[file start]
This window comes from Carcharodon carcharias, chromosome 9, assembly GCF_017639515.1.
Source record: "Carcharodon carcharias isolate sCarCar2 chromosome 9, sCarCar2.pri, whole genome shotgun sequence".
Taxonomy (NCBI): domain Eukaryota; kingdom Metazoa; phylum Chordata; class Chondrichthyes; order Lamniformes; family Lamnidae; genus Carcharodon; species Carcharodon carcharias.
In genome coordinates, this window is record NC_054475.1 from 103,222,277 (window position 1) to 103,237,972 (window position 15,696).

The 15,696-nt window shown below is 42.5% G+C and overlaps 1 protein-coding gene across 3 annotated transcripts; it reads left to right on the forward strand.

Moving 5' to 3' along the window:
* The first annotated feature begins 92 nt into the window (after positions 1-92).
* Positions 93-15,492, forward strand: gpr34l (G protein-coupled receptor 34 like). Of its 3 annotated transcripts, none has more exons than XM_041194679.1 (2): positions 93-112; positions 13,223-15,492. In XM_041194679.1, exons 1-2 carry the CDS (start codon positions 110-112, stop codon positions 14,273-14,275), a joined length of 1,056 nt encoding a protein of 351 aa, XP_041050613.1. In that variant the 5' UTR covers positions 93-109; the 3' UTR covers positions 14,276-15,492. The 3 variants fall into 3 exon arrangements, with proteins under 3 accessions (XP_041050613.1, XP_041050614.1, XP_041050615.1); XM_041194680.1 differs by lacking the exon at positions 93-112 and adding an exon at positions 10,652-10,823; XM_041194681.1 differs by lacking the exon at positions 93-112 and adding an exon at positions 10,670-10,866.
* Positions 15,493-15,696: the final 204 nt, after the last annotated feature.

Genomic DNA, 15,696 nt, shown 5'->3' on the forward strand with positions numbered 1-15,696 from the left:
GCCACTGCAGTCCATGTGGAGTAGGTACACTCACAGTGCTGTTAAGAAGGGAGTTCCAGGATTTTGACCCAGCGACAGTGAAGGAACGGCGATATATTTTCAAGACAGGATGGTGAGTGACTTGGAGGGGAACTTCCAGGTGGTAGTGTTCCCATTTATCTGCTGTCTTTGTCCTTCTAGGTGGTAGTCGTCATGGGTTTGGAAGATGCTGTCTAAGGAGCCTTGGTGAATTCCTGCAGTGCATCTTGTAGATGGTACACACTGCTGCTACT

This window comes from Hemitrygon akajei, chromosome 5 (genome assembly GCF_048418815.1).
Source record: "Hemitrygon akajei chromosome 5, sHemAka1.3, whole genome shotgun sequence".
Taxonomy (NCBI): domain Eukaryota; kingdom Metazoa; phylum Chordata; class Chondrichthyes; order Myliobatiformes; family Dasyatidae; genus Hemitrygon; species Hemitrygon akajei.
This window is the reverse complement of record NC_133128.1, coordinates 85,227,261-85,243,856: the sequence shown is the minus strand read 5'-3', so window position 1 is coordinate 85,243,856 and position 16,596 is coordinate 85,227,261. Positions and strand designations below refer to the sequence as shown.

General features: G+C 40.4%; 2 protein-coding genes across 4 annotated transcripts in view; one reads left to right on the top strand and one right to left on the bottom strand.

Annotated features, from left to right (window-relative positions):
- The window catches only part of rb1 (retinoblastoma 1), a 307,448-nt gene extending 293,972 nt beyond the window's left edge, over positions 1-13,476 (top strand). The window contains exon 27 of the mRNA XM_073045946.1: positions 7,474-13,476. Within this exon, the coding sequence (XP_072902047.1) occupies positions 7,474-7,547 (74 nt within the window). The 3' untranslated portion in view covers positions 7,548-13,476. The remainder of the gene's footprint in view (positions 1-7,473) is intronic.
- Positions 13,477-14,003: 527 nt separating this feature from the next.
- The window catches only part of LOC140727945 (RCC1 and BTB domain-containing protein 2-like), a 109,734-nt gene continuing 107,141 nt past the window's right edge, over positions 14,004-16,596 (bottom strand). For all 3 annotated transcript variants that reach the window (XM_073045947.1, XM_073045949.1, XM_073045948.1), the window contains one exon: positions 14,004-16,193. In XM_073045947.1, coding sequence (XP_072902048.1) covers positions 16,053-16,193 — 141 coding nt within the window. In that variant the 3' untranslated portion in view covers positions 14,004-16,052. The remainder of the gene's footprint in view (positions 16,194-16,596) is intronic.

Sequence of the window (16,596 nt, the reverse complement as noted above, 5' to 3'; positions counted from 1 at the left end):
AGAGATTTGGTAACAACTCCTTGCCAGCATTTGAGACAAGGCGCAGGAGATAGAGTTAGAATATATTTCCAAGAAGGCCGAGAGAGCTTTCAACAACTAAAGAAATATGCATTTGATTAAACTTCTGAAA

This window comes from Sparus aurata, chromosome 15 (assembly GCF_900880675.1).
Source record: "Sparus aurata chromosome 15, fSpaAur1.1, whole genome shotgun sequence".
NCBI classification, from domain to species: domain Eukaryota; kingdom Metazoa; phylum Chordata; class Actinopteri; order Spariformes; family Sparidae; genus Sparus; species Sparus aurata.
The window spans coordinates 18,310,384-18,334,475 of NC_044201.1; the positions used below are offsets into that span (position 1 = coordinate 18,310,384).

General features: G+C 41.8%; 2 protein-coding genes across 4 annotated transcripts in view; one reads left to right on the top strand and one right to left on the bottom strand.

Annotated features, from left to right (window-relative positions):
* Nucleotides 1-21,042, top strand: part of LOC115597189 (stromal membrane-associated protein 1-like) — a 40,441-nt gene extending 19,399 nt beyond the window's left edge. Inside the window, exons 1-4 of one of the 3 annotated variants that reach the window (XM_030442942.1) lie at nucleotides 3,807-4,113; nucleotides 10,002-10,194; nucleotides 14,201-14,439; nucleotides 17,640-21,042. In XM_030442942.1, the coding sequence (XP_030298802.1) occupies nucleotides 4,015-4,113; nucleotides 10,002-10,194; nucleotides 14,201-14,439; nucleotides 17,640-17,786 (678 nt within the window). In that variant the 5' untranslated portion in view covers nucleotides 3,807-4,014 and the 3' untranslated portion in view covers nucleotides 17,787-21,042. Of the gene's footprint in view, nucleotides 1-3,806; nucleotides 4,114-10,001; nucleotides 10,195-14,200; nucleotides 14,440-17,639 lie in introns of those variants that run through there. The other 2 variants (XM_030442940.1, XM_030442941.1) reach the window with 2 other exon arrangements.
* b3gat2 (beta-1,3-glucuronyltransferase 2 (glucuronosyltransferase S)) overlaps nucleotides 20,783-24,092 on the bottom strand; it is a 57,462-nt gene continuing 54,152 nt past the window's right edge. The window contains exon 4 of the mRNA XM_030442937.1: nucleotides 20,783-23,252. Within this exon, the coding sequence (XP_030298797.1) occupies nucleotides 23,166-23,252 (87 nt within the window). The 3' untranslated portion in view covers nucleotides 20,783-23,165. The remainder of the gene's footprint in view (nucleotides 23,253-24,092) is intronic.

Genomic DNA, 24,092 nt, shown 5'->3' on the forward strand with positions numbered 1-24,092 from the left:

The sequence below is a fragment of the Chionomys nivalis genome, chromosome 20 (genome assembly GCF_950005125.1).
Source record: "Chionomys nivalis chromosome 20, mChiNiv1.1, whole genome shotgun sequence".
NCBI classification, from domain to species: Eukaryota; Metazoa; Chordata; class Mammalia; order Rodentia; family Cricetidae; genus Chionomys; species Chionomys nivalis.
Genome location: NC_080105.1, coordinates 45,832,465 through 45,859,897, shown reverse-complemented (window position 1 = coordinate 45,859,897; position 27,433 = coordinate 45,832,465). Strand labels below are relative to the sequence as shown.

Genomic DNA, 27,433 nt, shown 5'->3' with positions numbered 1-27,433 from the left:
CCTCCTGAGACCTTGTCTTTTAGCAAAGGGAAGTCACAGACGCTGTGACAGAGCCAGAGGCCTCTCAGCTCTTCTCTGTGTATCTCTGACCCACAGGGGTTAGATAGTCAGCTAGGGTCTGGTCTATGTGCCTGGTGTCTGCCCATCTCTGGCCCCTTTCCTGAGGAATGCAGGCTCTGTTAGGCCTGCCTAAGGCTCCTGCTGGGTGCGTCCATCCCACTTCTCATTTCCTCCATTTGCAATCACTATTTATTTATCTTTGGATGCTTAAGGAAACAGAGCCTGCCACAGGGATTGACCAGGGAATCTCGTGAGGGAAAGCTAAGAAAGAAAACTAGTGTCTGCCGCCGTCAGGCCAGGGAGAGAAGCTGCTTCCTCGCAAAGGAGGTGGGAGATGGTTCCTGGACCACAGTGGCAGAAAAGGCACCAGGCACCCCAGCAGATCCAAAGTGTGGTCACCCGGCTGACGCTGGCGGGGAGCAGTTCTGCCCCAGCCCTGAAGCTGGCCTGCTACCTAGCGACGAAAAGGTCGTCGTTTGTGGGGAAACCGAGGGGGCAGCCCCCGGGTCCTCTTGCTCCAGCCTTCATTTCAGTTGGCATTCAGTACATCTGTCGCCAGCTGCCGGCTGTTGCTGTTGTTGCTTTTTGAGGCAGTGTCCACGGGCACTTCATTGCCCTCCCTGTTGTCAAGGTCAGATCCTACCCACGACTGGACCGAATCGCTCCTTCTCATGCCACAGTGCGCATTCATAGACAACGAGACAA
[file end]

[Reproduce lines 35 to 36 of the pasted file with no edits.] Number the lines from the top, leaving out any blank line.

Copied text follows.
Genome location: NC_080105.1, coordinates 45,832,465 through 45,859,897, shown reverse-complemented (window position 1 = coordinate 45,859,897; position 27,433 = coordinate 45,832,465). Strand labels below are relative to the sequence as shown.

Genomic DNA, 27,433 nt, shown 5'->3' with positions numbered 1-27,433 from the left: